I love questions. I love asking them, answering them, dissecting them, rephrasing them, and struggling with them. The key-to-my-heart question: Would you like freshly grated Parmesan on that? The expect-a-much-longer-answer-than-you-anticipated question: So, where are you from? After my first few parties as a freshman in college, I quickly realized I needed a one-line answer to this question. Before I could come up with one, my new friends started referring to me as “the girl from Germany.” Since then, my answer has changed depending on where I am when answering it. At Elon, I was an American from Germany. At home in Stuttgart during college, I was from North Carolina. In Ghana and Sri Lanka, I was from Washington, D.C. In Washington, D.C., I’m from northern Virginia and Germany. It’s sometimes an exhausting circle. And every day, I am over-the-moon grateful for the life-changing opportunities I’ve had that make that question so difficult for me to answer.
The first couple of weeks back after an intense year living in Sri Lanka were a whirlwind. My transition home this summer was equal parts comforting and challenging, joyful and sad. I was ready for everything good and familiar; I was unprepared for everything difficult and overwhelming. I didn’t quite fit into the shape of the puzzle piece I left behind, but I wasn’t ready to process what that really meant. I felt strongly that I needed to slow down, make sense of some things, take some time to settle and stay put.
Instead, I unpacked a year, repacked for an overnight, and jumped in my brother’s car to drive with him from Washington, D.C. to Denver, Colorado in twenty-four hours.
I am very familiar with transitions, with dancing along the brink of always having to let go. Instead of slowing down when I get back to the States in late July, I’m thrilled for the opportunity to find out about some of the roots I claim not to have. My brother, about to move to Denver for graduate school, has decided to drive out West instead of fly. Ben asks his good friend Charlie and me if we want to come along; we’ll fly back after a fun weekend in Denver. I tell him absolutely and ask if we can stop in Lincoln on the way.
My father’s side of the family is from Nebraska: his parents and most of his relatives were born, raised, and schooled in various pockets of the state. My ninety-five-year-old grandfather, who lives outside of D.C. now, has told many stories over the years about growing up in Nebraska. He met my grandmother in New York City soon after World War II; years after they were married, they realized they had been in a Tom Thumb wedding together in Lincoln when she was six and he was nine. They had also overlapped by a year at college in Lincoln. My parents, too, spent time in Lincoln, moving there to go to law school together soon after they got married. A few relatives still live out there and tend to land that used to belong to my grandfather, but my family’s discussions about Nebraska these days revolve around the large family plot in Lincoln’s Wyuka Cemetery, where my great-grandparents and grandmother are buried. I have never been to Nebraska, or seen these graves, or truly understood what it’s like to feel so connected to a town, a state, or any one way of life.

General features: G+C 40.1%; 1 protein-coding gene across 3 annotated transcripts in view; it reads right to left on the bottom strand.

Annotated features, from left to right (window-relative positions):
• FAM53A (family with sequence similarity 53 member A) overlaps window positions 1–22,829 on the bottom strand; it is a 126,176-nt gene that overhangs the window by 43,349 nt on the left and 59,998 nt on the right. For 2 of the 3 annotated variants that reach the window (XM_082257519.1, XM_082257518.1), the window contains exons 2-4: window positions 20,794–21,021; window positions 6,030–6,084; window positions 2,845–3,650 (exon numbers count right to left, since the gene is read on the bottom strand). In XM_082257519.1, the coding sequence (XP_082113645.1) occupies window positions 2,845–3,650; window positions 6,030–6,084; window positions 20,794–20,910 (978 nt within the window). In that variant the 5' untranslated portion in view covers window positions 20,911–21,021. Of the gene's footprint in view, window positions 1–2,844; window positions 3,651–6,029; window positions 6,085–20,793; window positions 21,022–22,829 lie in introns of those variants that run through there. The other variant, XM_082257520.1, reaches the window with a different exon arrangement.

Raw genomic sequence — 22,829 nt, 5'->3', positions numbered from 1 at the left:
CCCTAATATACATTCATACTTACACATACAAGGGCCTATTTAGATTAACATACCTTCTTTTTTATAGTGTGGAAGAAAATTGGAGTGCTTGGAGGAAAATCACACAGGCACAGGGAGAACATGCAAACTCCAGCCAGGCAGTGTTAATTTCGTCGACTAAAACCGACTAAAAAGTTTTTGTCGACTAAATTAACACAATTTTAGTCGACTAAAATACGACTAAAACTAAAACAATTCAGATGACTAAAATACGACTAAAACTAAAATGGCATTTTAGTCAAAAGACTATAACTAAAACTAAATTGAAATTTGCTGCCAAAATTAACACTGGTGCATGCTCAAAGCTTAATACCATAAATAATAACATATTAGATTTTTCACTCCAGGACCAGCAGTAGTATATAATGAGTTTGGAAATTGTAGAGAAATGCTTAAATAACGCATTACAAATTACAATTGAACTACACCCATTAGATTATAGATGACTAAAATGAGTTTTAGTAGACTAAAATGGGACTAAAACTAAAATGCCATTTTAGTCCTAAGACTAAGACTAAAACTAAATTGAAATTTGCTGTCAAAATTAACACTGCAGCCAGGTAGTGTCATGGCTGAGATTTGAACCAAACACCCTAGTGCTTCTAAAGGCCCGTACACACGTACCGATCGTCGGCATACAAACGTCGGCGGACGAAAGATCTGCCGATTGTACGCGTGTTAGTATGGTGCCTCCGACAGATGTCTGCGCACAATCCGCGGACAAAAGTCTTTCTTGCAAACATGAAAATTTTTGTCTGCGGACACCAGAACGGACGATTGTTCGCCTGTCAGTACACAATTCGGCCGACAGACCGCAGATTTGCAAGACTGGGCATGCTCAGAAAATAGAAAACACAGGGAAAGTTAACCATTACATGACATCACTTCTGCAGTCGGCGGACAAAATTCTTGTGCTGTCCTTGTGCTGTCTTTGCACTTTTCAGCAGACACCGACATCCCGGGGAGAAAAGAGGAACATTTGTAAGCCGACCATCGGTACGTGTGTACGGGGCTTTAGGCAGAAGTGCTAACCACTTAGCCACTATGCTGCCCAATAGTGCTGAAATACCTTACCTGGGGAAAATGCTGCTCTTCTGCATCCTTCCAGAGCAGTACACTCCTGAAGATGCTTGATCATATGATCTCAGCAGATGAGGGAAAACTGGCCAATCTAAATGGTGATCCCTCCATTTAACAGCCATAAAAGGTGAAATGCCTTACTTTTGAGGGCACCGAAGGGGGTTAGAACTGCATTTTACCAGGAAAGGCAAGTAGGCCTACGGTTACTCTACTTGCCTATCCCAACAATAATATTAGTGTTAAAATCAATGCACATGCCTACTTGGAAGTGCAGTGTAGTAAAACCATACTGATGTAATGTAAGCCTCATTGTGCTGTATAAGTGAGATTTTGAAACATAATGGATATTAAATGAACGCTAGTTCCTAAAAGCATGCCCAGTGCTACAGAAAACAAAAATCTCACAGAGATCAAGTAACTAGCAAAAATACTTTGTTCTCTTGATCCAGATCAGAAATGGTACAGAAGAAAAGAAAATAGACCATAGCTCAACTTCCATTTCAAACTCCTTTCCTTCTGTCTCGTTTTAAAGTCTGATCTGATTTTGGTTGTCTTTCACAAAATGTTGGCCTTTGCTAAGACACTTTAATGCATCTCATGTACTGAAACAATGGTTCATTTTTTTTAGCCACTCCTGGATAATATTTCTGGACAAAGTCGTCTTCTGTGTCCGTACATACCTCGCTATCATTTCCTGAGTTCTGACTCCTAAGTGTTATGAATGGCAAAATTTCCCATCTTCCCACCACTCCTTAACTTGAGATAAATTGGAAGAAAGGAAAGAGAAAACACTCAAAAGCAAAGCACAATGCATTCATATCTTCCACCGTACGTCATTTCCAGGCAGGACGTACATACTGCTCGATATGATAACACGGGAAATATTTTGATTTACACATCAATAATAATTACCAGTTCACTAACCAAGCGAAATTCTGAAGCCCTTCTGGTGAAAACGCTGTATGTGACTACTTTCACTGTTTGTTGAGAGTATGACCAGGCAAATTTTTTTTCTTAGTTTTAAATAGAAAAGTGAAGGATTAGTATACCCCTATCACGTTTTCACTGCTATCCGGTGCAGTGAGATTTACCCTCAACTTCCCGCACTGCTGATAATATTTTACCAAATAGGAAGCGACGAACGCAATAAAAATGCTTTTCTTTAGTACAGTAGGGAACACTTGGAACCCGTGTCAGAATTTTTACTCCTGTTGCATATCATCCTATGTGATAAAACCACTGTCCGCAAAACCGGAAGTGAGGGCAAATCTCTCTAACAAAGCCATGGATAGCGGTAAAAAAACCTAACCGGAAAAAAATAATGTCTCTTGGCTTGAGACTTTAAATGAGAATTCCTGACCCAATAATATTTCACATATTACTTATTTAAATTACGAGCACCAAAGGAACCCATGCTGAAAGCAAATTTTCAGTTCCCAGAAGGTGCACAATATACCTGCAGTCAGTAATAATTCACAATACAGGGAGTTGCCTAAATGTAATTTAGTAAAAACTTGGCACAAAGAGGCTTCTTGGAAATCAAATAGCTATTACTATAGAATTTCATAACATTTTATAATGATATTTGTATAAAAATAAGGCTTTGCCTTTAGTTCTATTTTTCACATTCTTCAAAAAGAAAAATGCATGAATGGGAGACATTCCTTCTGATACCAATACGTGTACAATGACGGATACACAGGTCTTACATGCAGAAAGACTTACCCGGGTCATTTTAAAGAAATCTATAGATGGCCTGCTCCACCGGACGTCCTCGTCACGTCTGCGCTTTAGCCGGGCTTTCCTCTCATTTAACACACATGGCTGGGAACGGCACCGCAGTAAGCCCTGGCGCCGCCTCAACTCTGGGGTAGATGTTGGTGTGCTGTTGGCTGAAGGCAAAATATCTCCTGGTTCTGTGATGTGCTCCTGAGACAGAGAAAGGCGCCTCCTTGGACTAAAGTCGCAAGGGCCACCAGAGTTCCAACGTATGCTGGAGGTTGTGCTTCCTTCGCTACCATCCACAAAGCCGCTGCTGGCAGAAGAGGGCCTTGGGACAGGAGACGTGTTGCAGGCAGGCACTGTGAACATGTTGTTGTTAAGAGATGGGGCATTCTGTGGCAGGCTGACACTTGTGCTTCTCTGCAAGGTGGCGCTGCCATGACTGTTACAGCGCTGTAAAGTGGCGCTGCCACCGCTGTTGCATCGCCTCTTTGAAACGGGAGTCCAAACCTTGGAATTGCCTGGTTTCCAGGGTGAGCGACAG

It’s fitting that before my brother’s big move, our family has a birthday party for Granddaddy and Dad. Their birthdays are one day apart, and this year they turned ninety-five and fifty-nine, respectively.
I have wanted to visit Nebraska for years. I always hoped Granddaddy would be the one to show me where his family comes from—I imagined slowly driving through the streets of Lincoln, the thick sweet air setting the mood for the stories he’d be telling. But it’s nice that my first visit to Nebraska will be with my older brother, Ben, as he begins a new life chapter in a different part of the country.
We leave D.C. around eight p.m. It’s a warm August night and I am stuffed in the back of a ’98 Mercury Cougar. Ben is driving and Charlie is in the passenger seat. Ben’s car has been in four accidents (none his fault) and we’ve already discussed a contingency plan if the car doesn’t make it to Denver.
Ten hours in, we stop for breakfast. Omelets for the boys, a small stack of pancakes for me. I brush my teeth under the bathroom’s fluorescent lights, my hot pink shirt and messy curly hair seeming wildly out of place. I study my reflection in the mirror, thinking about the turn of events that have me standing in a Denny’s bathroom in Ohio at 6:30 in the morning. My mornings of waking up underneath a mosquito net in Colombo, padding into my green-tiled bathroom to get ready for another day of teaching, seem so far away. A different world, a chapter come and gone.